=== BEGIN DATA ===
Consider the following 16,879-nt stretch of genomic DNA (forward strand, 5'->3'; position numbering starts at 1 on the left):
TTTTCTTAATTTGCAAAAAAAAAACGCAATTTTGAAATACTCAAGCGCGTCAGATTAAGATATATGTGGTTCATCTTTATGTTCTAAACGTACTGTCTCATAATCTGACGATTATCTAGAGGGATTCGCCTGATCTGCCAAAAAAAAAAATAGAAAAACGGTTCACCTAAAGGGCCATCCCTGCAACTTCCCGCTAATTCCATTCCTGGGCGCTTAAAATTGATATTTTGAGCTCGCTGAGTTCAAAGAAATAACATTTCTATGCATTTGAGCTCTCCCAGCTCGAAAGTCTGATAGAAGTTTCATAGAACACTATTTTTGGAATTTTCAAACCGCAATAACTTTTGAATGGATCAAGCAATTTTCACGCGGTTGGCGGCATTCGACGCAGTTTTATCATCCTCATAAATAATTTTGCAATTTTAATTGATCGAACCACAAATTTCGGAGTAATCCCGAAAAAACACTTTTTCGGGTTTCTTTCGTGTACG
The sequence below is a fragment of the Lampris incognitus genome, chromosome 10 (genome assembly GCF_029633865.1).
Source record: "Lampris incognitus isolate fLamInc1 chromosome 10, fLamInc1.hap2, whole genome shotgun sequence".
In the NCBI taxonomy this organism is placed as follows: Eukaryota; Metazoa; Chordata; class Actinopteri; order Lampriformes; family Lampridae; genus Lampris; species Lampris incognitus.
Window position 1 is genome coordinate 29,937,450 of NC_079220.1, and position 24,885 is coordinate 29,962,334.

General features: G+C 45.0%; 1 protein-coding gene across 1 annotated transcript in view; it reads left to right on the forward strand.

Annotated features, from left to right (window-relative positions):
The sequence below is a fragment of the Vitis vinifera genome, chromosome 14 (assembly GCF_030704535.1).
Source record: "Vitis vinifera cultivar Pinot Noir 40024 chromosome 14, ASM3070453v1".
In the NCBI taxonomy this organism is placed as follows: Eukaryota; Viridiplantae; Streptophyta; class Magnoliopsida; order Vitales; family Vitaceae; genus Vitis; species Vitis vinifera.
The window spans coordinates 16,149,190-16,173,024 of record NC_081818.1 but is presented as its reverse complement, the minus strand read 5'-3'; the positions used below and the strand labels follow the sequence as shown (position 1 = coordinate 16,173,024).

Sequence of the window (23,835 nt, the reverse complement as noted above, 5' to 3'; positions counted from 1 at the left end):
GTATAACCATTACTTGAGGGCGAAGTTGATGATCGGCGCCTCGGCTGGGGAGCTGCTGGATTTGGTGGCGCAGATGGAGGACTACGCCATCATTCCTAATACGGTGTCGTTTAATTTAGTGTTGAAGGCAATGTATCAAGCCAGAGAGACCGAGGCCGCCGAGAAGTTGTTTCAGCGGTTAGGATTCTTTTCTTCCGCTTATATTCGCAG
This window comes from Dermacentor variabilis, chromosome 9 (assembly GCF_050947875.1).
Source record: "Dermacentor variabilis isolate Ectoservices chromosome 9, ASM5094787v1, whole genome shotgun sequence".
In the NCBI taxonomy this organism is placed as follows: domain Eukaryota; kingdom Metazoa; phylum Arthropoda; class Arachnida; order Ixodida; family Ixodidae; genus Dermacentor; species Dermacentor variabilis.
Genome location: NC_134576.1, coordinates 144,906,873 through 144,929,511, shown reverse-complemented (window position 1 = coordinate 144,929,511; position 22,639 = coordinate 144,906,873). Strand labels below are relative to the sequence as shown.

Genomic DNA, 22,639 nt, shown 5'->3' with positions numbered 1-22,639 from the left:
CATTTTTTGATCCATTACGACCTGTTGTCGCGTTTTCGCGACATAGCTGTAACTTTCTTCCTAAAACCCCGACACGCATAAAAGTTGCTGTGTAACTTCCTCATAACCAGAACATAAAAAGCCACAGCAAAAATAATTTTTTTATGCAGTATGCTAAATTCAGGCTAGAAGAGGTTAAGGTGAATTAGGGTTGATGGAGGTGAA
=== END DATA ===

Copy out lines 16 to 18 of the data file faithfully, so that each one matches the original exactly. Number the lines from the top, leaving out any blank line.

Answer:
Source record: "Dermacentor variabilis isolate Ectoservices chromosome 9, ASM5094787v1, whole genome shotgun sequence".
In the NCBI taxonomy this organism is placed as follows: domain Eukaryota; kingdom Metazoa; phylum Arthropoda; class Arachnida; order Ixodida; family Ixodidae; genus Dermacentor; species Dermacentor variabilis.
Genome location: NC_134576.1, coordinates 144,906,873 through 144,929,511, shown reverse-complemented (window position 1 = coordinate 144,929,511; position 22,639 = coordinate 144,906,873). Strand labels below are relative to the sequence as shown.